Amory did sustain damage. A local resident, Jay Holman, shot drone footage, some of which can be seen here: https://www.facebook.com/jay.holman.718/posts/pfbid02xvt2bC47Kxor42jV6eJKQ3g2r8K2HjvhoVUqpQKQdBuxyCB555Wv3fyPmp1qcusLl
(A drone video from the same man can be viewed here: https://www.wtva.com/news/local/storm-damage-found-in-winona-and-amory-no-deaths-reported/article_bfaeb4b6-cac6-11ed-a574-dbf4df4bc67d.html)
However, for the most part, Amory is still standing, and the area death toll looks like it is at three.
Contrast this to Rolling Fork, Mississippi, about 200 miles away, where the drone footage shows another town that suffered a direct tornado hit in the same system. The town has basically been wiped off the map:
Storms are fickle things, and there will never be “proof” that Amory’s survival had anything to do with one meteorologist’s prayer. But I am convinced, as surely as the sun shines above, that God hears our prayers and they are most dear to Him when they are the most sincere. This meteorologist, understanding well what a direct hit of a huge tornado means, called out to God in love for these people, despite the fact that many people will publicly ridicule him, and he risked the ire of the place where he worked. I believe his prayer was heard.
Everything Fell Into Place
I am exhausted, but for the first time in a very long time, in a good way.
I did something crazy – I went for five days to visit friends, by myself, without the kids.
I needed it. I needed to be embraced in that circle of love. I needed to be reminded that as much as things are not all right, that they will get better, and that not only is God there for me, but also the people who have become “chosen family”.
At first, it didn’t seem as it was going to happen, as a Sunday return seemed impossible. When I changed it with the wild idea of coming back Monday, I had the best returns that were available. Not only that, but it worked out with a dear neighbor to get rides both in getting there and getting back, because she just happened to be scheduled for things that would make that possible.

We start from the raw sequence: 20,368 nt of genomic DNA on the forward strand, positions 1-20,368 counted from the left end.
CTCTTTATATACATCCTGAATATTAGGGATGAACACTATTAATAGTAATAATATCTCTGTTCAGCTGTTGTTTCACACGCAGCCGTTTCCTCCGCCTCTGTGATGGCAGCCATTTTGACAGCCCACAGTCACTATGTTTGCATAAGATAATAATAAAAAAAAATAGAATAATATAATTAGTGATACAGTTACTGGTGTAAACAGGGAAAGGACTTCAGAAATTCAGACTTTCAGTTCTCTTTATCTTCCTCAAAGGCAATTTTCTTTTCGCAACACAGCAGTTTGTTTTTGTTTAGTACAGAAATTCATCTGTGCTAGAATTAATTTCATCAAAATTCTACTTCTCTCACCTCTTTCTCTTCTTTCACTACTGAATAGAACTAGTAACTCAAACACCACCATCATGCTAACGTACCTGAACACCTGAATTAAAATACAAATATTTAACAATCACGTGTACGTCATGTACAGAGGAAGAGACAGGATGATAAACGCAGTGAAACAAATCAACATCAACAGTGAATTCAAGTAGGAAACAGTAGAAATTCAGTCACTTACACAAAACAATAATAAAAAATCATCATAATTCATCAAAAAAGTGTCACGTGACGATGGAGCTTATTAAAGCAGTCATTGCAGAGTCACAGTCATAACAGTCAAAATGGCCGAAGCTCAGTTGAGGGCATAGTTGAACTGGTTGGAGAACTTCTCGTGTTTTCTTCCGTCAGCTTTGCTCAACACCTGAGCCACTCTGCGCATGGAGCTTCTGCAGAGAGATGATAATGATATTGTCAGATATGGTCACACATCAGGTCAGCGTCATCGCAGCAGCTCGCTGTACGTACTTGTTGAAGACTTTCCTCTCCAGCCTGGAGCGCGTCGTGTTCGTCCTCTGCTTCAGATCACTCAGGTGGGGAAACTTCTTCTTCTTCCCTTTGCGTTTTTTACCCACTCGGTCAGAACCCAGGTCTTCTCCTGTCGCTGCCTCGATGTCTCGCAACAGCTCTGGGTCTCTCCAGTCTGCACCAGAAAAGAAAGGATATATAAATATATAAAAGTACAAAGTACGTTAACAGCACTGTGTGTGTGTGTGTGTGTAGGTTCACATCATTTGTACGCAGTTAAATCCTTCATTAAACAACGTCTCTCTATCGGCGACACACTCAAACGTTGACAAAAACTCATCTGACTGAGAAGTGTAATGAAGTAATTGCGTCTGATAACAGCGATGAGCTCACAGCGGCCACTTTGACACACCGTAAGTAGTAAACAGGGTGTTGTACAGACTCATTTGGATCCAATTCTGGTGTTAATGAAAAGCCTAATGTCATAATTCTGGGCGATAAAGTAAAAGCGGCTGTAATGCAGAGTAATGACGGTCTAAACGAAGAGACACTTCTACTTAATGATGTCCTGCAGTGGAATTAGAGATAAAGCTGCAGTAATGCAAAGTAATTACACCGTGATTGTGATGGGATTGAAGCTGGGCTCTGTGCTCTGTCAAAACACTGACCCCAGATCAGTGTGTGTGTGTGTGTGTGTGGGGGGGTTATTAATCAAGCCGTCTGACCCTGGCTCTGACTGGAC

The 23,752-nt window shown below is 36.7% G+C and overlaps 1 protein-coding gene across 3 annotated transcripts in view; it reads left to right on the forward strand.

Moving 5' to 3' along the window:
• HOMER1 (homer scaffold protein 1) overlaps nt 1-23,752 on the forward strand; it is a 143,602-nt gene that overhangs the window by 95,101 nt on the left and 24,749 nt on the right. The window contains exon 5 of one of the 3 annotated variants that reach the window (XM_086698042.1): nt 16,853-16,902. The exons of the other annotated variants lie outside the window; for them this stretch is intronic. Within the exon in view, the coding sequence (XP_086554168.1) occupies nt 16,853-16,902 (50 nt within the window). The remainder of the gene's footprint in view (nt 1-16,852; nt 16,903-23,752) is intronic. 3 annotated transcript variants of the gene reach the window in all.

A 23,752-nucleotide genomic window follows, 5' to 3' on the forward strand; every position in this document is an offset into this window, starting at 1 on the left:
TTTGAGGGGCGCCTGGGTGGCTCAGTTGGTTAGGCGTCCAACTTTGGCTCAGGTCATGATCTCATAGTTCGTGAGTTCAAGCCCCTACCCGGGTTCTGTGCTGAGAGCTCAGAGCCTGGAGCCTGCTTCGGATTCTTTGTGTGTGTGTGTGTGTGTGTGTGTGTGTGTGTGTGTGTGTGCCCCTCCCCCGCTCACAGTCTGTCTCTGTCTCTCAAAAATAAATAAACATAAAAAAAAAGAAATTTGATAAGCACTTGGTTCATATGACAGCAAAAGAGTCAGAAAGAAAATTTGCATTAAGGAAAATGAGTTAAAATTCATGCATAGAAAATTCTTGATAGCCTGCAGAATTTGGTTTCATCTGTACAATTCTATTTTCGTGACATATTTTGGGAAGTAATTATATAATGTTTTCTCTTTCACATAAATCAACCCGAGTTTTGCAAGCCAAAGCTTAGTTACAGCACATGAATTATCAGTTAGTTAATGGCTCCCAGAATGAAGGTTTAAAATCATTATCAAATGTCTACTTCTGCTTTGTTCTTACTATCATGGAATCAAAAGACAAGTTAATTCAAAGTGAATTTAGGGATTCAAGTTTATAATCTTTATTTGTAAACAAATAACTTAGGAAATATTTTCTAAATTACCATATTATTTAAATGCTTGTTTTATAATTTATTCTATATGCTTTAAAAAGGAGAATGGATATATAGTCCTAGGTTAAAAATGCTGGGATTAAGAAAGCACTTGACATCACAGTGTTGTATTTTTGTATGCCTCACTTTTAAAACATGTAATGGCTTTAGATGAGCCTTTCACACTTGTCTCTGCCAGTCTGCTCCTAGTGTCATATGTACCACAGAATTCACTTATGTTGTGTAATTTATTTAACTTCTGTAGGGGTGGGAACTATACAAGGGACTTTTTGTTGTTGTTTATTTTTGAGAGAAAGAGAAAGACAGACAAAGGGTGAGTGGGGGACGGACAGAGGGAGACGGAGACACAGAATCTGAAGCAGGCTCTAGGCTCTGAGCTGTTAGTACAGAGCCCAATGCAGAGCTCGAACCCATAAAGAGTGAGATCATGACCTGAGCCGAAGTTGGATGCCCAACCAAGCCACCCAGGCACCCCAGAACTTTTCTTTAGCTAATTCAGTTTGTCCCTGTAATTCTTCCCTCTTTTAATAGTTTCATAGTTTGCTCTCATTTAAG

The Monday return made it possible to go to a church I hadn’t been to in years and years. It was amazing, and I got to go to Confession and partake of Communion. It seems to have also inspired a friend.
Many times, God works in mysterious ways, but there are also times when it seems as though He makes things quite clear to the people who are willing to see them.
Right now, there’s a lot to process, as all sorts of stuff is running through my head from the trip, and I’m crashing from the five days of adrenaline that made it possible to run around on very little sleep – then again, the sleep that I was getting wasn’t being interrupted by children, so it seemed so much more restful.
(It’s taken a couple of days to get this posted, due to technical difficulties, kids, and just getting back into routine.)
My mind is still racing, but I am grateful that everything seemed to just fall into place. God is good!
Wordless Wednesday #24 – Small things
Wordless Wednesday #23 – Sidewalk Stamps
The Last of Us… (Traute Lafrenz Page)
For those who know a bit about the history of the White Rose, there are six names that are inextricably connected with the group. Hans Scholl. Sophie Scholl. Alexander Schmorell. Willi Graf. Christoph Probst. Professor Kurt Huber. All were tried and convicted of high treason in 1943 and executed that same year. Despite being from Hamburg, in the far north of Germany, Traute Lafrenz knew all of them well, first meeting Alexander Schmorell in 1939, and then the rest of them when she transferred her studies as a medical student from Hamburg to Munich.
What most people don’t know is that there were other people with connections with the White Rose who also died for their resistance. The name Hans Leipelt is sometimes included with the other six; he was also executed in Munich, primarily for trying to raise funds to help support Professor Huber’s widow. Generally, it’s considered that Hans Leipelt had no direct contact to the Scholls or the rest of the Munich group, but he probably did know Traute Lafrenz; if nothing else, they definitely had friends in common, such as a young woman named Margarethe Rothe.